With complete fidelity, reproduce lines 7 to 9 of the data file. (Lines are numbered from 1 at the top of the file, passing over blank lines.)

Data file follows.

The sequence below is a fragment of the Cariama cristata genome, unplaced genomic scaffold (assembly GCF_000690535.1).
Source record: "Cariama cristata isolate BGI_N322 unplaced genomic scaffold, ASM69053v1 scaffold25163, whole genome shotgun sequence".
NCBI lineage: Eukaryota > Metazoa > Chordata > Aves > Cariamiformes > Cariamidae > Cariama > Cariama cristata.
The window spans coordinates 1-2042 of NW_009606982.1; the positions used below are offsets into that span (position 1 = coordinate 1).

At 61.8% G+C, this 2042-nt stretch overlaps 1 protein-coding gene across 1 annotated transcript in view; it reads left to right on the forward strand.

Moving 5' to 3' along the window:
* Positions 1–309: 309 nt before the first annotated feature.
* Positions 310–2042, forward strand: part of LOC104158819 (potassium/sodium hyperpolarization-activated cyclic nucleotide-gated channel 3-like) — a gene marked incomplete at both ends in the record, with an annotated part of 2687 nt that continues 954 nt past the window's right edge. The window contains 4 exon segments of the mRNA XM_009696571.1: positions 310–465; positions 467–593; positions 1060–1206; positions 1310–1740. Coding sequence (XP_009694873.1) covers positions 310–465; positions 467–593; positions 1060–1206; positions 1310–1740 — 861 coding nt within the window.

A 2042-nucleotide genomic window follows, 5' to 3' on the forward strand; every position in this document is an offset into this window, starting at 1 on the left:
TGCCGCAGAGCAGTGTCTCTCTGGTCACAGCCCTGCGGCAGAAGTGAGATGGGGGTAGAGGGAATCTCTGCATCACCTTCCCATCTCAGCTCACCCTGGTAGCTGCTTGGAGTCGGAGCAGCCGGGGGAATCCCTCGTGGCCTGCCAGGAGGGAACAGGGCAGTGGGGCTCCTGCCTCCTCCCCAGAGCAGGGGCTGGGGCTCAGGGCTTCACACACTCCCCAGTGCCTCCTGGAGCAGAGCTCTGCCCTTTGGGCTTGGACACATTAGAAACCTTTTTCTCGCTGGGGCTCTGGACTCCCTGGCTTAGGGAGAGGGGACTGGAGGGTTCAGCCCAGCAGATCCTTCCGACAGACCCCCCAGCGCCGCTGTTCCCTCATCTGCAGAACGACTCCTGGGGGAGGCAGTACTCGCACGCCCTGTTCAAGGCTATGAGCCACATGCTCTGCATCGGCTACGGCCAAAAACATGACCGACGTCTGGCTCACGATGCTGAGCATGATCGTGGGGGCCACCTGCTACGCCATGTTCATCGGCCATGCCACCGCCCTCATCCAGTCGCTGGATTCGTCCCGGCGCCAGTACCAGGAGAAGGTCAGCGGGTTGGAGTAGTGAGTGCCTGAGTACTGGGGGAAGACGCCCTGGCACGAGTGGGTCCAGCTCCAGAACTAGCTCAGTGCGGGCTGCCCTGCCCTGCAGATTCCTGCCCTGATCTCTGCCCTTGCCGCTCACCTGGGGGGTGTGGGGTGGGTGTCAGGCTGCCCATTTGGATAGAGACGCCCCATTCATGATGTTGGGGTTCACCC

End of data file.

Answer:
* Positions 1–309: 309 nt before the first annotated feature.
* Positions 310–2042, forward strand: part of LOC104158819 (potassium/sodium hyperpolarization-activated cyclic nucleotide-gated channel 3-like) — a gene marked incomplete at both ends in the record, with an annotated part of 2687 nt that continues 954 nt past the window's right edge. The window contains 4 exon segments of the mRNA XM_009696571.1: positions 310–465; positions 467–593; positions 1060–1206; positions 1310–1740. Coding sequence (XP_009694873.1) covers positions 310–465; positions 467–593; positions 1060–1206; positions 1310–1740 — 861 coding nt within the window.

A 2042-nucleotide genomic window follows, 5' to 3' on the forward strand; every position in this document is an offset into this window, starting at 1 on the left: